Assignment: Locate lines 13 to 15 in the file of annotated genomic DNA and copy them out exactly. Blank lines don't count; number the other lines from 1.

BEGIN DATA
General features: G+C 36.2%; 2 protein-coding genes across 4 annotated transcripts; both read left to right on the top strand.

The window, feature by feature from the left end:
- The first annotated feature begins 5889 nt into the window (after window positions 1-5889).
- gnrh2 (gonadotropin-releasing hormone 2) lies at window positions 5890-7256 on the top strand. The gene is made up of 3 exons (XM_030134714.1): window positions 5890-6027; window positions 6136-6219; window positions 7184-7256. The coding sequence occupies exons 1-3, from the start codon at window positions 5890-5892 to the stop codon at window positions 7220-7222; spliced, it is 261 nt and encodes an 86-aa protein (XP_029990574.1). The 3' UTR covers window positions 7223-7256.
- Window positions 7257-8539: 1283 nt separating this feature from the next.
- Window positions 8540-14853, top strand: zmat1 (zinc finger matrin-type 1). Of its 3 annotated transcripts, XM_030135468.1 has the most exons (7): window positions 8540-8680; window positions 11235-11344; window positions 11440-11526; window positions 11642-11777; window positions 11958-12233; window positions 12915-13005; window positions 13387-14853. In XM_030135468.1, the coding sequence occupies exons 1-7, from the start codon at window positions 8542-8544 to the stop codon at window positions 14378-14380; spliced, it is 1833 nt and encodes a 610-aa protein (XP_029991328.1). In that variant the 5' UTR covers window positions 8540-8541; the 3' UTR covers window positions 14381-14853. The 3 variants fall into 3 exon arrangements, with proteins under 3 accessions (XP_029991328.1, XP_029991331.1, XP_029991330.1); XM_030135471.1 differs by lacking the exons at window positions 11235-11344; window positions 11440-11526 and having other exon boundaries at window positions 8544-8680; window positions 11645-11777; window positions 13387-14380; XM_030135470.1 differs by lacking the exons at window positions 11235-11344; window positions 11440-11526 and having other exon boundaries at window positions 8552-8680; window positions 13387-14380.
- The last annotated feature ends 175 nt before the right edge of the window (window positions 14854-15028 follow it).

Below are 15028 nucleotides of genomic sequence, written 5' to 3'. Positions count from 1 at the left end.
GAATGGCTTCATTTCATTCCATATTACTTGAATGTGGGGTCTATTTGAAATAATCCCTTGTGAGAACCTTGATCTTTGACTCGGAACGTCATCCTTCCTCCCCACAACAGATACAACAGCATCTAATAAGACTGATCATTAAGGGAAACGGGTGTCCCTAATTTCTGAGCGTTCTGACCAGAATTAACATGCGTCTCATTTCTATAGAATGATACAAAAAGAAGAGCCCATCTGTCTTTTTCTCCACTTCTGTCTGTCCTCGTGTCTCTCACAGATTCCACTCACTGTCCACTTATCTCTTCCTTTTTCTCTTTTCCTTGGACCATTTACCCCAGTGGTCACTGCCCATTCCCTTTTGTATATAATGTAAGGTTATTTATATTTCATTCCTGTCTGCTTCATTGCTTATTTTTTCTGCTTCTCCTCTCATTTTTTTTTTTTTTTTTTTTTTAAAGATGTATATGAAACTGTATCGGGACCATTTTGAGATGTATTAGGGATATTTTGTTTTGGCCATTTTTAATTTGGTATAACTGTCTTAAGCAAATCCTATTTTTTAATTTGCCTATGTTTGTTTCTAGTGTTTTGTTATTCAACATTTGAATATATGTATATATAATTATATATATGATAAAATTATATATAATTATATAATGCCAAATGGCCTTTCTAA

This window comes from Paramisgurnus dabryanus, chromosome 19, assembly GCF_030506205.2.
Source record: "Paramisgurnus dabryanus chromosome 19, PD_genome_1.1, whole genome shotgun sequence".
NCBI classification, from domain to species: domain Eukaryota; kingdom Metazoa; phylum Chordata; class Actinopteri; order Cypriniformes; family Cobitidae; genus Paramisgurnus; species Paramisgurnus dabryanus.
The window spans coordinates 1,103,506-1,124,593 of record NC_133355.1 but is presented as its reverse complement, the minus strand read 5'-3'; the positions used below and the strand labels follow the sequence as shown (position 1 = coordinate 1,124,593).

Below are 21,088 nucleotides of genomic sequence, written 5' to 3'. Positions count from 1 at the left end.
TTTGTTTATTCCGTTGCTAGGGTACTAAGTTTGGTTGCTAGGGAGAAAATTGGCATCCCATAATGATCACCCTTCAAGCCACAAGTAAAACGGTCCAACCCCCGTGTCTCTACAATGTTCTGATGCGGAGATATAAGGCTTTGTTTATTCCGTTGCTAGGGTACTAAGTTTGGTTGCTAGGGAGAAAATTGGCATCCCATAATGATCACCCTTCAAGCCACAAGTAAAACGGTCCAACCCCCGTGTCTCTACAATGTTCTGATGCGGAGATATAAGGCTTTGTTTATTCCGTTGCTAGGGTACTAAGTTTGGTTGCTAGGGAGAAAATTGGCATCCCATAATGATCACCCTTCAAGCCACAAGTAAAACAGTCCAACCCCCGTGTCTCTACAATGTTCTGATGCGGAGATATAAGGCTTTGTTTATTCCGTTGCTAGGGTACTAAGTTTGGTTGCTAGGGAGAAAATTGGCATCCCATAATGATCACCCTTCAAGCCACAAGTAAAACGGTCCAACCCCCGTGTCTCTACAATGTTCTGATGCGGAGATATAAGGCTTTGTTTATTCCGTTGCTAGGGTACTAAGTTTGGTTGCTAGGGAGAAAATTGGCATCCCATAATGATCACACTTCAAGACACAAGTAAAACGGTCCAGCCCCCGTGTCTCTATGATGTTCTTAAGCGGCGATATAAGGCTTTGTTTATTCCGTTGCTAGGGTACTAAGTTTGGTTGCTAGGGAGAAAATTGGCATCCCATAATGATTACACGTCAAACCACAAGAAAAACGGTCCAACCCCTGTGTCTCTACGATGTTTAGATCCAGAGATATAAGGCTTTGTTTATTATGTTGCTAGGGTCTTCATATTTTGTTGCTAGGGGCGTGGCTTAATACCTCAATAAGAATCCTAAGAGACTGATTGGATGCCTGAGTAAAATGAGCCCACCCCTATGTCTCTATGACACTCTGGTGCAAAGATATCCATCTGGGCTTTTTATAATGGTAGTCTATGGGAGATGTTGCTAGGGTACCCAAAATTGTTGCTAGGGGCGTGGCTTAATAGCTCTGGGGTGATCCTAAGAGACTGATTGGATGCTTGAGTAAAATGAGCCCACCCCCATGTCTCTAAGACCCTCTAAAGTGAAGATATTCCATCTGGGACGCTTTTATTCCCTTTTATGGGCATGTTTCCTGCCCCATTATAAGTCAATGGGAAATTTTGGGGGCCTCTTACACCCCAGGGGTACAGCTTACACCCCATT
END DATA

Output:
The window spans coordinates 1,103,506-1,124,593 of record NC_133355.1 but is presented as its reverse complement, the minus strand read 5'-3'; the positions used below and the strand labels follow the sequence as shown (position 1 = coordinate 1,124,593).

Below are 21,088 nucleotides of genomic sequence, written 5' to 3'. Positions count from 1 at the left end.
TTTGTTTATTCCGTTGCTAGGGTACTAAGTTTGGTTGCTAGGGAGAAAATTGGCATCCCATAATGATCACCCTTCAAGCCACAAGTAAAACGGTCCAACCCCCGTGTCTCTACAATGTTCTGATGCGGAGATATAAGGCTTTGTTTATTCCGTTGCTAGGGTACTAAGTTTGGTTGCTAGGGAGAAAATTGGCATCCCATAATGATCACCCTTCAAGCCACAAGTAAAACGGTCCAACCCCCGTGTCTCTACAATGTTCTGATGCGGAGATATAAGGCTTTGTTTATTCCGTTGCTAGGGTACTAAGTTTGGTTGCTAGGGAGAAAATTGGCATCCCATAATGATCACCCTTCAAGCCACAAGTAAAACAGTCCAACCCCCGTGTCTCTACAATGTTCTGATGCGGAGATATAAGGCTTTGTTTATTCCGTTGCTAGGGTACTAAGTTTGGTTGCTAGGGAGAAAATTGGCATCCCATAATGATCACCCTTCAAGCCACAAGTAAAACGGTCCAACCCCCGTGTCTCTACAATGTTCTGATGCGGAGATATAAGGCTTTGTTTATTCCGTTGCTAGGGTACTAAGTTTGGTTGCTAGGGAGAAAATTGGCATCCCATAATGATCACACTTCAAGACACAAGTAAAACGGTCCAGCCCCCGTGTCTCTATGATGTTCTTAAGCGGCGATATAAGGCTTTGTTTATTCCGTTGCTAGGGTACTAAGTTTGGTTGCTAGGGAGAAAATTGGCATCCCATAATGATTACACGTCAAACCACAAGAAAAACGGTCCAACCCCTGTGTCTCTACGATGTTTAGATCCAGAGATATAAGGCTTTGTTTATTATGTTGCTAGGGTCTTCATATTTTGTTGCTAGGGGCGTGGCTTAATACCTCAATAAGAATCCTAAGAGACTGATTGGATGCCTGAGTAAAATGAGCCCACCCCTATGTCTCTATGACACTCTGGTGCAAAGATATCCATCTGGGCTTTTTATAATGGTAGTCTATGGGAGATGTTGCTAGGGTACCCAAAATTGTTGCTAGGGGCGTGGCTTAATAGCTCTGGGGTGATCCTAAGAGACTGATTGGATGCTTGAGTAAAATGAGCCCACCCCCATGTCTCTAAGACCCTCTAAAGTGAAGATATTCCATCTGGGACGCTTTTATTCCCTTTTATGGGCATGTTTCCTGCCCCATTATAAGTCAATGGGAAATTTTGGGGGCCTCTTACACCCCAGGGGTACAGCTTACACCCCATT